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Eurozone crisis: Germany and France clash over eurobonds at summit
French president François Hollande marks his Brussels debut by challenging chancellor Angela Merkel over bailout
Ian Tray nor in Brussels and Pat rick Wint our The Guardian, Thursday 2 4 May 2 01 2

Eurozone leaders Angela Merkel and Francois Hollande talk ahead of the latest Brussels sum m it. Photograph: Lionel Bonav enture/AFP/Getty Im ages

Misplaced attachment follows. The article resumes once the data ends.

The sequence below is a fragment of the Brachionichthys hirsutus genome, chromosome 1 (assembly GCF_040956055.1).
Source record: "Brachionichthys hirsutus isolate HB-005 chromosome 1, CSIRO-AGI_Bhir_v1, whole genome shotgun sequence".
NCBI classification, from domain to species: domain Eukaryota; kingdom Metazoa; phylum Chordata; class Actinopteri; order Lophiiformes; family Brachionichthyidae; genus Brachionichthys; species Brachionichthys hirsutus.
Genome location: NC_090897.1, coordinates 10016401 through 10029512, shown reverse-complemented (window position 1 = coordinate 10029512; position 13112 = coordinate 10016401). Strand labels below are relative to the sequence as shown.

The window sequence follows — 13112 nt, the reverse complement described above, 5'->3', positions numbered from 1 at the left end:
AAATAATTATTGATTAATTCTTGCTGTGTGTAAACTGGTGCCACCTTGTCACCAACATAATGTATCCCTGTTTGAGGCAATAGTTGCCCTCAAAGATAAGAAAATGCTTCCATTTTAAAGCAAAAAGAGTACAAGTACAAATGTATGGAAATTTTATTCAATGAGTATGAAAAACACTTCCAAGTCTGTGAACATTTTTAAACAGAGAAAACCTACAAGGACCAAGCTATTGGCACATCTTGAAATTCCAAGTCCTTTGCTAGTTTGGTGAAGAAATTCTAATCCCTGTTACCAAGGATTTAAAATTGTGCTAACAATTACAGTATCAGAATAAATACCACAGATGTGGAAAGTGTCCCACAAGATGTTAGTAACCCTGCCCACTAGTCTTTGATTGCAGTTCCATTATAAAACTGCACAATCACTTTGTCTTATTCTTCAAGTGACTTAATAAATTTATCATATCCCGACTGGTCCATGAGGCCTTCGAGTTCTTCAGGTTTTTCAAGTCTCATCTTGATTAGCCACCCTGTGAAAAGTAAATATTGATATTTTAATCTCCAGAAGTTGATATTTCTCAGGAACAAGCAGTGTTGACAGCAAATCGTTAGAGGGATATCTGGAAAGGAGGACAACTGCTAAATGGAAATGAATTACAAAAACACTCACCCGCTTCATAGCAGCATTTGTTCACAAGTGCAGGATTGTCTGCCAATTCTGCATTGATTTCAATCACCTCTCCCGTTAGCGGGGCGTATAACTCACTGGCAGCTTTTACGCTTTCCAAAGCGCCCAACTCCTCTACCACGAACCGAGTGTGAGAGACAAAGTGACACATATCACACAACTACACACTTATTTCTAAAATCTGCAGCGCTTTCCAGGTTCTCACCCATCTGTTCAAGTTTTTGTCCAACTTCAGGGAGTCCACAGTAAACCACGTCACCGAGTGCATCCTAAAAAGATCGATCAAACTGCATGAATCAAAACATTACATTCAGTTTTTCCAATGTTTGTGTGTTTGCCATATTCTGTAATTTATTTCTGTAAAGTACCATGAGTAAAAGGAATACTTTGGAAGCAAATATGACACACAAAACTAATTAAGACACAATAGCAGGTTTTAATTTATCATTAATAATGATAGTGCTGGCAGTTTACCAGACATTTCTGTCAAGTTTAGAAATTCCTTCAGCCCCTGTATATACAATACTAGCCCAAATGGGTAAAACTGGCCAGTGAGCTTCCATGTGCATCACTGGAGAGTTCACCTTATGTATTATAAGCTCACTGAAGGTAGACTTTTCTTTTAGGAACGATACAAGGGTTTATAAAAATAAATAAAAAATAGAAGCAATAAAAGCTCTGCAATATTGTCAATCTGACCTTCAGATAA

A major rift has opened up between Germany and France for the first time in 30 months of euro crisis over how to restore confidence in the single currency. A special EU summit marking the debut of France's President François Hollande saw him challenge Germany's chancellor, Angela Merkel, on the euro, arguing that the pooling of eurozone debt liability – eurobonds – had to be retained as an option for saving the currency. Merkel has ruled out eurobonds as illegal under current EU law. Hollande told the dinner of 27 leaders that he wanted to see eurobonds established, while conceding that this would take time, witnesses at the talks said. Merkel responded that this was nigh-on impossible since it would require changes to the German constitution and around 10 separate legal changes, the sources said. There was no policy breakthrough at the summit, rather a reiteration by leaders of known positions. Any decisions were postponed until the end of next month after French and Greek parliamentary elections on 17 June. The fissure between Paris and Berlin widened further when Hollande also called earlier for the eurozone's new bailout vehicle to be allowed to draw funds from the European Central Bank and to be able to recapitalise banks directly, both proposals fiercely resisted by Berlin and also currently impossible under EU law. Senior German government officials had insisted that eurobonds should not be even discussed at the summit. The Hollande team maintained that all topics were on the table and also held open the prospect that France could refuse to ratify Merkel's fiscal pact compelling debt and deficit reduction in the eurozone unless eurobonds were recognised as a possible tool.